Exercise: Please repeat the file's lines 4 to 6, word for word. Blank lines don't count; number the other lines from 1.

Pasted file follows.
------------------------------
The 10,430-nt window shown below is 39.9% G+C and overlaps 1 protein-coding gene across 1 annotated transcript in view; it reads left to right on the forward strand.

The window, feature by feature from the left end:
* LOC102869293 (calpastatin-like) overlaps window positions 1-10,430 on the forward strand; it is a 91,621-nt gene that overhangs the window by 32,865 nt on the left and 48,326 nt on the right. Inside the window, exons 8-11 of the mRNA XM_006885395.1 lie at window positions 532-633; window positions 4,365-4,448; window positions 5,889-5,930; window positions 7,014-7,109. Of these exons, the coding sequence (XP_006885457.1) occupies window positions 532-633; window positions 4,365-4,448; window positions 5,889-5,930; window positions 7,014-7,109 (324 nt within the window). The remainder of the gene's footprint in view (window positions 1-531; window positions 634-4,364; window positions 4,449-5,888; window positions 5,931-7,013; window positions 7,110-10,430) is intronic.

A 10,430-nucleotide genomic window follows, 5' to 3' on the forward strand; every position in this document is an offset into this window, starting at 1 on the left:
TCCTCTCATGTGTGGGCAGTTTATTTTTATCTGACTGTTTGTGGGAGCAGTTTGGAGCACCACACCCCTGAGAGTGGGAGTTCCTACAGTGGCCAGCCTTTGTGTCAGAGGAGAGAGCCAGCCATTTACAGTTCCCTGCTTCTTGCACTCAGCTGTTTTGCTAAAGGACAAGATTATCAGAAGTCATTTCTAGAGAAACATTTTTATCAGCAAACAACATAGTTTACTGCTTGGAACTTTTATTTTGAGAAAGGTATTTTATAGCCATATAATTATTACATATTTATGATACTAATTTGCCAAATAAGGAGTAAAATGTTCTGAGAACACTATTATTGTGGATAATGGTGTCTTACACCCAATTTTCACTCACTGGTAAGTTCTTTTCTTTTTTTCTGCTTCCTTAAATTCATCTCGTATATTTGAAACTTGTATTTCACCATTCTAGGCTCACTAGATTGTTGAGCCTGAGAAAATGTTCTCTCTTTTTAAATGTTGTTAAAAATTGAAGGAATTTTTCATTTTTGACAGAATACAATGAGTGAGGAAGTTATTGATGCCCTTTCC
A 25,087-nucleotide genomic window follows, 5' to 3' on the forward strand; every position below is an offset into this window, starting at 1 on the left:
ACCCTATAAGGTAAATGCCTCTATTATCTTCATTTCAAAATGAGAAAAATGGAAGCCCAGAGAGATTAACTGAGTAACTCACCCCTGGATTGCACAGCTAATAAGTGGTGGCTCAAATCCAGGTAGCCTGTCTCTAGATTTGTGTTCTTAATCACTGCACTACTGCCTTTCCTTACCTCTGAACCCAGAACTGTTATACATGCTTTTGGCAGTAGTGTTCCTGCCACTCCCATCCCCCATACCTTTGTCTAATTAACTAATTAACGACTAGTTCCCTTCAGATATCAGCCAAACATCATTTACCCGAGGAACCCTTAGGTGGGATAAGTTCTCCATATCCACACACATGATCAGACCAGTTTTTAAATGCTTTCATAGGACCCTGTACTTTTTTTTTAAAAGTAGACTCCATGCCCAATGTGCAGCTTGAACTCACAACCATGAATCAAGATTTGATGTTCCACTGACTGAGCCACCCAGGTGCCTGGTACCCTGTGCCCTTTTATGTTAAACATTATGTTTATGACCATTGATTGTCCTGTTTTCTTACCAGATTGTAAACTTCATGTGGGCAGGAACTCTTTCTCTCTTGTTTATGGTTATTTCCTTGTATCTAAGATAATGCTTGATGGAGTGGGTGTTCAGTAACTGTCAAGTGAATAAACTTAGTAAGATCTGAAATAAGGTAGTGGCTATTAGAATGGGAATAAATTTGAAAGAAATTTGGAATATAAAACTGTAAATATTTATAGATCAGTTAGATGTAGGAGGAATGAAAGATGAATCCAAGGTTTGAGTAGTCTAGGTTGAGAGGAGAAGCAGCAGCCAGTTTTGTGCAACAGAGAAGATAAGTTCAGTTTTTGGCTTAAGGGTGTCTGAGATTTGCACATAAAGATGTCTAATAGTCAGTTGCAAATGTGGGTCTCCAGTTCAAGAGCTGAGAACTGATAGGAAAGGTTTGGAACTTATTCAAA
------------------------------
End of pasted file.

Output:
A 10,430-nucleotide genomic window follows, 5' to 3' on the forward strand; every position in this document is an offset into this window, starting at 1 on the left:
TCCTCTCATGTGTGGGCAGTTTATTTTTATCTGACTGTTTGTGGGAGCAGTTTGGAGCACCACACCCCTGAGAGTGGGAGTTCCTACAGTGGCCAGCCTTTGTGTCAGAGGAGAGAGCCAGCCATTTACAGTTCCCTGCTTCTTGCACTCAGCTGTTTTGCTAAAGGACAAGATTATCAGAAGTCATTTCTAGAGAAACATTTTTATCAGCAAACAACATAGTTTACTGCTTGGAACTTTTATTTTGAGAAAGGTATTTTATAGCCATATAATTATTACATATTTATGATACTAATTTGCCAAATAAGGAGTAAAATGTTCTGAGAACACTATTATTGTGGATAATGGTGTCTTACACCCAATTTTCACTCACTGGTAAGTTCTTTTCTTTTTTTCTGCTTCCTTAAATTCATCTCGTATATTTGAAACTTGTATTTCACCATTCTAGGCTCACTAGATTGTTGAGCCTGAGAAAATGTTCTCTCTTTTTAAATGTTGTTAAAAATTGAAGGAATTTTTCATTTTTGACAGAATACAATGAGTGAGGAAGTTATTGATGCCCTTTCC
A 25,087-nucleotide genomic window follows, 5' to 3' on the forward strand; every position below is an offset into this window, starting at 1 on the left: